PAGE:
ethics

Ethics and Ghost-Bloggers Part II

When I decided to start ghost-blogging for attorneys, the first thing I did was to research the ethics of ghost-blogging for attorneys. Anyone who has worked with me or followed my blogs while I was in practice knows that the Rules of Professional Responsibility have always been important to me and that it was often a topic that I wrote about. It is important to me that:

1) My conduct is not unethical, whether per the Rules or my own personal code of conduct; and

2) I am not assisting someone in conduct that is unethical and that would be a violation of the Rules.

What I found online was a controversy dating back to possibly 2008 or 2009 that was played out on several blogs over the years, mostly in 2010 and 2014. A cadre of respected bloggers somehow reached the conclusion that ghost-blogging is per-se unethical, misleading, fraudulent, and dishonest in violation of Rules 7.1 and 8.4. In fact, the only opinions stating that ghost-blogging is unethical are on blogs, by bloggers who write their own material.

In 2014 Kevin O’Keefe at Lex Blog announced that it was “nearing a consensus” that ghost-blogging is unethical.  This conclusion was apparently based on Twitter and Facebook conversations that he had been involved in:

Sorry lazy lawyers and marketing professionals selling ghostwritten blog posts. Lawyers and many other professionals are coming close to a consensus that ghost-blogging is unethical. The most recent discussion took place on Facebook and Twitter this week.

Besides the Twitter and Facebook conversations, O’Keefe cites an Ohio employment lawyer and blogger on the Ohio Legal Ethics Blog, who cites to Rules 7.1 and 8.4 and explains why she believes that ghost-blogging is unethical. This is typical of the blog posts/ conversations that turned up when I googled the issue – a blogger cites the text of Rules 7.1 and 8.4, then cites to another blogger who cites to the text of Rules 7.1 and 8.4, each with their opinion as to why ghost-blogging is unethical. What is missing is any real authority stating that ghost-blogging is unethical in violation of Rules 7.1 and 8.4 apart from the opinions of bloggers who don’t like the idea of ghost-written blogs.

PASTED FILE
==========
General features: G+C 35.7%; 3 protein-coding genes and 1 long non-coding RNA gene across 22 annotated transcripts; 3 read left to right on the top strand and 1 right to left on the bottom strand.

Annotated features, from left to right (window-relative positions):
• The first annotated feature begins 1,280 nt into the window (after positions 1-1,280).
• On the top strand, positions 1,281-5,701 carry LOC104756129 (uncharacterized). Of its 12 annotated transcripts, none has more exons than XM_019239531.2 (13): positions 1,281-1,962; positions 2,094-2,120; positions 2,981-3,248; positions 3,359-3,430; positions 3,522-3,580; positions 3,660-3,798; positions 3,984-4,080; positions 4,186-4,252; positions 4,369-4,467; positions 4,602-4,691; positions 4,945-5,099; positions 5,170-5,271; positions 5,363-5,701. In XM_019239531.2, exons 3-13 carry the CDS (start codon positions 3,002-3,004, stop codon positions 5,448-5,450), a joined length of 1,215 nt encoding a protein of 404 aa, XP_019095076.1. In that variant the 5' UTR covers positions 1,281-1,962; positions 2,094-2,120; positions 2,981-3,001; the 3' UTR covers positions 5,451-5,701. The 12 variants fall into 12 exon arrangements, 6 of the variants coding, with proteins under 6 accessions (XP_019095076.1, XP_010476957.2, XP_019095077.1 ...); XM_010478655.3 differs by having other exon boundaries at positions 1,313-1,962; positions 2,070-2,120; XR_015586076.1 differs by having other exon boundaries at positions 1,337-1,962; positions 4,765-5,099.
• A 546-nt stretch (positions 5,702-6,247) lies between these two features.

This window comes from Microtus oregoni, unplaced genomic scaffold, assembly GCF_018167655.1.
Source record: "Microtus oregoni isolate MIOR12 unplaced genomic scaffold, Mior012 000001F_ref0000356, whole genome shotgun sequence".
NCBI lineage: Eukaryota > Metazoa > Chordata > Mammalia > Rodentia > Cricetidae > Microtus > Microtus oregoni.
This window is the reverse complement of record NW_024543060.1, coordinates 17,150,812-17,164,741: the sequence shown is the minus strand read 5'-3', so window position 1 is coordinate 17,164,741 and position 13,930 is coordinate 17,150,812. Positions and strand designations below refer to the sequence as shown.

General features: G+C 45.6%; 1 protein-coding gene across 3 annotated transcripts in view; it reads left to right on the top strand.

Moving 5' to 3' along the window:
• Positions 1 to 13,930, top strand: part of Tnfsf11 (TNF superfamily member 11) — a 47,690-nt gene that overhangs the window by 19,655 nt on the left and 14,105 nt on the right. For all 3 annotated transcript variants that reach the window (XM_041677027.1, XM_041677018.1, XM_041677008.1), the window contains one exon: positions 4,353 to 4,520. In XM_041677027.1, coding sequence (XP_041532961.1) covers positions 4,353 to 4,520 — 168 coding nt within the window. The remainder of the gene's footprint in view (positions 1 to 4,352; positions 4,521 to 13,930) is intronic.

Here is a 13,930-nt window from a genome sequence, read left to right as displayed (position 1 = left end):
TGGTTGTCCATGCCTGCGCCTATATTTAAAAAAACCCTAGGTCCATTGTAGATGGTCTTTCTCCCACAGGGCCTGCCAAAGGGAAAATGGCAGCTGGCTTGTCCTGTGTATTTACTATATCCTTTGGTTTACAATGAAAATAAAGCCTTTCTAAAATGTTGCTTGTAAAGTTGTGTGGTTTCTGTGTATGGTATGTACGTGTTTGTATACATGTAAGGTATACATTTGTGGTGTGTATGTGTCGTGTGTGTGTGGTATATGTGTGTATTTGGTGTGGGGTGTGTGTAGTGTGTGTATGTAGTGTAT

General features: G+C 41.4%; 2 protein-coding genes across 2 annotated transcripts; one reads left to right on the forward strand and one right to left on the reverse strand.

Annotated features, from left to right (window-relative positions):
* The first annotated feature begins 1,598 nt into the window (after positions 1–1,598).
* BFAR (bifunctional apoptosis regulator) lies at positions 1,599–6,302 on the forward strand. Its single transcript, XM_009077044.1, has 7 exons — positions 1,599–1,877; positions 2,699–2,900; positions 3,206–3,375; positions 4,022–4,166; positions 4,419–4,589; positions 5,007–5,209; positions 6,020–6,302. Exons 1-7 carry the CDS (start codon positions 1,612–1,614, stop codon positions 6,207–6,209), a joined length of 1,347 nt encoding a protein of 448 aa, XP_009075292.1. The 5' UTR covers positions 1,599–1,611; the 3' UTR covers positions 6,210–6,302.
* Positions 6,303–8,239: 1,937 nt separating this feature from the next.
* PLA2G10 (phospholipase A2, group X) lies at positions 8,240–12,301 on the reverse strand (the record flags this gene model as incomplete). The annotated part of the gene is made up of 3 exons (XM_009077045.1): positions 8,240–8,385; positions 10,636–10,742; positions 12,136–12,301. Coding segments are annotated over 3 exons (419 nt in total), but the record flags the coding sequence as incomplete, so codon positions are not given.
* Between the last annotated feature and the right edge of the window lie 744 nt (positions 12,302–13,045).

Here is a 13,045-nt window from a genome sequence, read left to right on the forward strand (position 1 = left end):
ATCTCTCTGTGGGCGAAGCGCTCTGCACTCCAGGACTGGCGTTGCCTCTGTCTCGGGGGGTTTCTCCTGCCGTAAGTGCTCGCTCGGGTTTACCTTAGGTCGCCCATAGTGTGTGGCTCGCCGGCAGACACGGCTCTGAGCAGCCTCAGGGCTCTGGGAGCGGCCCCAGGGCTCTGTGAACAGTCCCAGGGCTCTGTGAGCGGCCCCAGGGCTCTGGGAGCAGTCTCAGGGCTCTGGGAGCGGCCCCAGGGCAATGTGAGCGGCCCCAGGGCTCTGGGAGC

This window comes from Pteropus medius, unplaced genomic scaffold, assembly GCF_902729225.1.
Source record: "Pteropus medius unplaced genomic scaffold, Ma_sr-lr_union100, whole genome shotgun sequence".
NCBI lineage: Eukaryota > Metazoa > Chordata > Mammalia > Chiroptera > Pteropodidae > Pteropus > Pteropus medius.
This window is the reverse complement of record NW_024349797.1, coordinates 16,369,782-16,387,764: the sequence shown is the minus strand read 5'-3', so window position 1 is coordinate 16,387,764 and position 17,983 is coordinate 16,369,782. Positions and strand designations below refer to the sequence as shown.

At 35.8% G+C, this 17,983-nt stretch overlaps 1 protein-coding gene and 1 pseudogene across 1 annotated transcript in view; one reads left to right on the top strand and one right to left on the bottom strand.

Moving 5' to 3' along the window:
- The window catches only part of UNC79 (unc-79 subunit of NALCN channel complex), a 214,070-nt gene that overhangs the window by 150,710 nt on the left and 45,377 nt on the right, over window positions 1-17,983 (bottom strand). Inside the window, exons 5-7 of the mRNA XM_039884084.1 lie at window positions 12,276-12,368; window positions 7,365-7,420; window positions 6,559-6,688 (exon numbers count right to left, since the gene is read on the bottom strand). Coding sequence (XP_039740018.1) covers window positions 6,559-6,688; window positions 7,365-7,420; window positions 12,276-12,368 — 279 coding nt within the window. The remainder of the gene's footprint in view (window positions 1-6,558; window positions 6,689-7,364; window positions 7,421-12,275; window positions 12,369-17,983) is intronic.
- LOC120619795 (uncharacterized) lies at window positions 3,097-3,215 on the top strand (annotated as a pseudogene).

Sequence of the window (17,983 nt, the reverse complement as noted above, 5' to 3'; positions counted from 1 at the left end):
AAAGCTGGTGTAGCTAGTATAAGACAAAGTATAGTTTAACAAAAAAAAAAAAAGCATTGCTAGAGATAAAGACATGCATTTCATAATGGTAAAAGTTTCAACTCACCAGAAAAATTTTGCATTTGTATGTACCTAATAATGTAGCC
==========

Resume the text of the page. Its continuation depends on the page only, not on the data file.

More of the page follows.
I have not found any disciplinary or advisory ethics opinions in any state that say ghost-blogging for attorneys is unethical. And, given that ghost blogging for lawyers has been an off and on controversy for nearly a decade now, that is significant. I did find two opinions, one official and one unofficial, that come close. The first is a somewhat confusing “unofficial” ethics opinion, written not by a state bar committee but by a Virginia Bar Ethics Counsel for use at a conference lecture in Virginia. This was posted online in 2013 by a blogger on Ride the Lightning, a blog about digital forensics and information technology. The opinion, which is not based on a fact-specific hypothetical such as a bar opinion would have been, at best suggests that ghost-blogging for a lawyer by a non-lawyer would be unethical without a disclaimer, concluding:

Lawyers may understandably be too busy to create their own marketing ideas, statements and claims and certainly have good reasons to engage a marketing professional to assist them with web page and blog content. Provided there is honesty or transparency in the means by which this is done, there is nothing improper about using the work product of another.

The author is James McCauley, a self-proclaimed legal ethics guru who was also a blogger himself at the Ethics Guru Blog.

The only published opinion I have found that comes close is 2008 Formal Ethics Opinion 14 from North Carolina, which states that it is permissible to use briefs written by other attorneys, associates, or pulled from brief banks with or without attribution, but that it is not ethical to use “canned” newsletter content without attribution.

Given the feelings of many legit and respected old-school bloggers about the issue, you would think that lawyers have had grievances filed against them for using ghost-bloggers. Yet I have not found a single reported instance of using a ghost-writer as misconduct. I would also hope that one of the many attorney bloggers who were accusing others of misconduct has at least requested an advisory opinion from their state bar. Yet I have also not found any advisory opinions in any states, which means: 1) No one has ever asked a state bar for an advisory opinion; 2) People have requested advisory opinions and the ethics committees have declined to provide an opinion; or 3) People have requested advisory opinions and received an un-published advisory opinion that allowed the practice.

I have yet to see a rational argument for how a ghost-written blog, whether the ghost-writer is an attorney or non-attorney, violates Rules 7.1 or 8.4 simply because it is ghost-written. If you are aware of any formal published or unpublished ethics opinions or any disciplinary opinions dealing with ghost-written blogs anywhere in the country, please share them.

Is Ghost-Blogging Ethical?

Several legal bloggers that I have known or known of for a long time and whose opinions I respect have, at one time or another, written about their opinion that using a ghost writer for an attorney’s blog is unethical. The list includes Mark Bennett, Brian Tannebaum, and Scott Greenfield, all of whom have expressed their disdain for the ghost-written blog. I respect, appreciate, and disagree with their opinions.